Album Review

Noel Akchote (musical director), Stefan Winter (producer), & friends “Der Kastanienball (The Chestnut Ball): The Fall of Lucrezia Borgia” [Winter & Winter]

cujo   5/2/2006   A Library, CD

A ‘cabaret-opera? is what they’re calling this, and it’s a fair description. In episodic fashion, an array of players tell the story of Lucrezia Borgia, illegitimate daughter of the family whose ruthless politics in 16th century northern Italy came to define ‘Machiavellian? (her dad was ‘elected? Pope, she had 5 husbands, supposedly killed 3 of them… the list goes on). It’s in VII parts but with many more tracks. Part III, The Rape of the Virgin, is clearly the dramatic centerpiece of the work.

This particular setting of her story (and there are many, including: a Donizetti opera, which is quoted, and the 1949 Paulette Goddard vehicle Bride of Vengeance) makes her more of a victim than a player; witness her frail delivery of Over The Rainbow after being raped. Inbetween scenes, Machiavelli himself comes out and narrates in German, always over the same or similar (and some of the only original) music, a little guitar or accordion lament. ‘I’m not so sure that these tracks by themselves will be very interesting. The scenes themselves are just appropriated opera tunes (from Gesualdo, Donizetti, Offenbach, Wagner) or songs (Arlen, Spoliansky, Bach, Machaut, Stevie Wonder, Schiffer, Hatch, Schumann, Geldof, Freddie Mercury) in arrangements mostly by the pianist Fumio Yasuda, sung by the various characters: Lucrezia, her father the pope, her totally evil brother Cesare, the papal whore Giulia, and welcome appearances by Sadiq Bey and Theo Bleckmann lecturing us as Savonarola and Martin Luther. A few instrumentals are mixed in. Every once in a while Jim Thirlwell’s theremin and Steve Beresford’s electronics add a warm series of layers to the melee. A few selections track together, which is dramatically important, but makes it unfortunate if, for example, you want to listen to Noel Akchote’s opening guitar lullabye without then hearing Machiavelli bemoan in German for several minutes.

Despite the vicious subject matter, this release feels candy-coated, like a Cirque Du Soleil soundtrack (is this a W&W trademark? Those Uri Caine releases are also sickly sweet).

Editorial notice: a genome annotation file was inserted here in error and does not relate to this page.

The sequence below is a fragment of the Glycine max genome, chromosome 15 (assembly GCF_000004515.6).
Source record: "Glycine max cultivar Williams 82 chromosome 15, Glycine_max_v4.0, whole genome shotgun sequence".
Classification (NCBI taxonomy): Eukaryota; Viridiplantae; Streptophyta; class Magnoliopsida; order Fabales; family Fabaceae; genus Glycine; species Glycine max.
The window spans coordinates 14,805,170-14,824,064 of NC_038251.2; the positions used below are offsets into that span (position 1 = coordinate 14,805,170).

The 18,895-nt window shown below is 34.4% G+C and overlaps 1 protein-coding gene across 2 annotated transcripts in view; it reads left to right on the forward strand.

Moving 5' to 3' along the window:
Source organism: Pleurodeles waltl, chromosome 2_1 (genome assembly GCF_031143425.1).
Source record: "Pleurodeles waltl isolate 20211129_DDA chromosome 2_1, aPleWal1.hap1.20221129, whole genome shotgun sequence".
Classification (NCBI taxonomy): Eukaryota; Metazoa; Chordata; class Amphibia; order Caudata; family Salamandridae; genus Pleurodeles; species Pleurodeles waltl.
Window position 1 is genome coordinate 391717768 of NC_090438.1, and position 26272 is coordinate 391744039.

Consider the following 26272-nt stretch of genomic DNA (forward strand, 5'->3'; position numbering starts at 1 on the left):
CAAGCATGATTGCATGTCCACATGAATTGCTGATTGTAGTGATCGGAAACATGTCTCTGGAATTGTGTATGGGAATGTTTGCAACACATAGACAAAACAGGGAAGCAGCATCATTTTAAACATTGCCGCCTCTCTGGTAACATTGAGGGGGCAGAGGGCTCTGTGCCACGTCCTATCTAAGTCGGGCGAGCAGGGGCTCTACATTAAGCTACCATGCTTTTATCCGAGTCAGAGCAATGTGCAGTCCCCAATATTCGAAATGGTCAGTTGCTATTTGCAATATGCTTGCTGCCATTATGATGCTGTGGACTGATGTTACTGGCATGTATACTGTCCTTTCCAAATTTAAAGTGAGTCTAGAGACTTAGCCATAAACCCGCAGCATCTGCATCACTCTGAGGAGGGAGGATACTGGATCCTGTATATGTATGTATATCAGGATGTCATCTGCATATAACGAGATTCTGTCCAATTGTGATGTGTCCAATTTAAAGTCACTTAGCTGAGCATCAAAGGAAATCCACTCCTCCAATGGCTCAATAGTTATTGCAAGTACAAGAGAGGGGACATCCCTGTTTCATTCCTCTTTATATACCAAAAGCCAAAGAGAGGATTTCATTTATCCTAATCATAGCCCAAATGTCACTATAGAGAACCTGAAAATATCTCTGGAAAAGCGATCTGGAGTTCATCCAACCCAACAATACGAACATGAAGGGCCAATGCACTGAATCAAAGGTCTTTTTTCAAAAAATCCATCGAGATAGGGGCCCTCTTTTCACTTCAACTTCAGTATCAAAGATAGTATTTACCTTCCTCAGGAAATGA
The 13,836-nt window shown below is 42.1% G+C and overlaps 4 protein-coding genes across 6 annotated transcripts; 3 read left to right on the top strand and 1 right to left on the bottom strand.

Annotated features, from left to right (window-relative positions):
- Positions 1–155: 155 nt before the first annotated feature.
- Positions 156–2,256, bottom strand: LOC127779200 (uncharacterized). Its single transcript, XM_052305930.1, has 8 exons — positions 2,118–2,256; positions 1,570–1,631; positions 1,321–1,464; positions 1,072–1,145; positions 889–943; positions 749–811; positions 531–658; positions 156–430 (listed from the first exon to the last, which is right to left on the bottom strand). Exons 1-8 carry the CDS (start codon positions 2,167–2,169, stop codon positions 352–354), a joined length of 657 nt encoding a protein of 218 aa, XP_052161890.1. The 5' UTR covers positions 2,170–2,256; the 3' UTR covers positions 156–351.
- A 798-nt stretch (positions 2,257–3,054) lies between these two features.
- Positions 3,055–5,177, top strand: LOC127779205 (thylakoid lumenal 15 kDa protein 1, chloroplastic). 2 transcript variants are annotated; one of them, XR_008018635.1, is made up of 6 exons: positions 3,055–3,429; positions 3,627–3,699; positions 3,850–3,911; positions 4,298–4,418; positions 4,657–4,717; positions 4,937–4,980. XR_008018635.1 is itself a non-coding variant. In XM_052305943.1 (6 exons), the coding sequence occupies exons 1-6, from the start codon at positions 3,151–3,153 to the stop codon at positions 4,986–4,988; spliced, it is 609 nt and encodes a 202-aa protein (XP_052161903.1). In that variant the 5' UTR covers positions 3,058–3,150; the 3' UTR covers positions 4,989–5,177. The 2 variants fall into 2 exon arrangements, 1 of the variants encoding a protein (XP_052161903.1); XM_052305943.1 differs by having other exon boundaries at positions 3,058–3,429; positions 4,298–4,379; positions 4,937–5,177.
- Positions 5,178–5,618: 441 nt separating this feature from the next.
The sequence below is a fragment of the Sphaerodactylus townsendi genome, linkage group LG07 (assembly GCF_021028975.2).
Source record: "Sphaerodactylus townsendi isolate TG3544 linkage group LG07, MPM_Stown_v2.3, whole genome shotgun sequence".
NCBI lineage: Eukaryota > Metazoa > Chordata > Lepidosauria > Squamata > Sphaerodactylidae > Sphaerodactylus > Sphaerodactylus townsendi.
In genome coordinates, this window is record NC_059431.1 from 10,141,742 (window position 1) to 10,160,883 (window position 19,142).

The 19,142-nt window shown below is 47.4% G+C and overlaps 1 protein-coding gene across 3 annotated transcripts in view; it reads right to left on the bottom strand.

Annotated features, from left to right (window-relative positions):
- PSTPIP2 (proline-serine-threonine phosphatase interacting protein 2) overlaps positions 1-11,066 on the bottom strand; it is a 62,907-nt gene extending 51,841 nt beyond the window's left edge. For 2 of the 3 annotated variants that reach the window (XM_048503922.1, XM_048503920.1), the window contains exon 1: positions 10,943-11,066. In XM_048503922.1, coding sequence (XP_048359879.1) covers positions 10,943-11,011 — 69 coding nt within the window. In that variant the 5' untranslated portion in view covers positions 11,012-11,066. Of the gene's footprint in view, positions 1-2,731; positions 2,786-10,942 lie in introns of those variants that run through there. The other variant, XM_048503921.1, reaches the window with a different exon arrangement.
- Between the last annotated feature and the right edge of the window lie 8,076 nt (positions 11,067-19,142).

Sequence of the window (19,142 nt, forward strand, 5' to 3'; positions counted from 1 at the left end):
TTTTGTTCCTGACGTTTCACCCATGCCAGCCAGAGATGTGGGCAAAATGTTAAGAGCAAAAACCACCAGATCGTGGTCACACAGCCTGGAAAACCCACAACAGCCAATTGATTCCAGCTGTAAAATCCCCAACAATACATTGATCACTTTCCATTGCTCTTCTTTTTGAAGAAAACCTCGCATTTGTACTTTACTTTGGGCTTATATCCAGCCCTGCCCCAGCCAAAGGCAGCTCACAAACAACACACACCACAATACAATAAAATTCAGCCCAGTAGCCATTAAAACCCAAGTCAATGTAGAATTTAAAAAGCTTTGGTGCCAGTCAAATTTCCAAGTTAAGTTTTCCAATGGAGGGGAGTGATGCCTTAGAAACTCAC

-Cujo, KFJC, May 2006

you heard it 32 times on kfjc! most recently:
Douglas Silker says

KFJC playlist 8/12/2007 at 06:05 for Cujo, last song played
ARTIST: Akchote, Noel and Various
TRACK: My rest is gone
ALBUM: Der Kastanienball: The Fall of Lucrezia Borgia

From your review, album doesn't sound all that appealing. But the above song was to die for! Fantastic and I don't understand German. Think I've figured out that the female vocalist and the musical director both were Noel Akchote? If that's correct, please email me back and just say "yes". Thanks for the song. dougsilker@aol.com


Thurston Hunger says

Noel Akchote is a man, a guitarist, runs (ran?) the Rectangle label...
sadly we deprive him of umlauts and accents here, but not accolades.

His "Lust Corner" release on Winter and Winter is a beauty. Sickly great ;>
(with Marc Ribot and Eugene Chadbourne on it too!!)

Hmmm, just saw that Akchote pays homage to a mighty guitarist
on another W&W release
Look for "Sonny II".

As if by coincidence, Cujo played Sharrock on the same show mentioned above

Man, I sure wish the Winters would send KFJC more stuff!! And I ain't
talking about Johnny and Edgar...

Glad that Doug dug the Borgia piece, words fail where music can only tread
Cujo did a pretty good job, check out the blurb at W&W...


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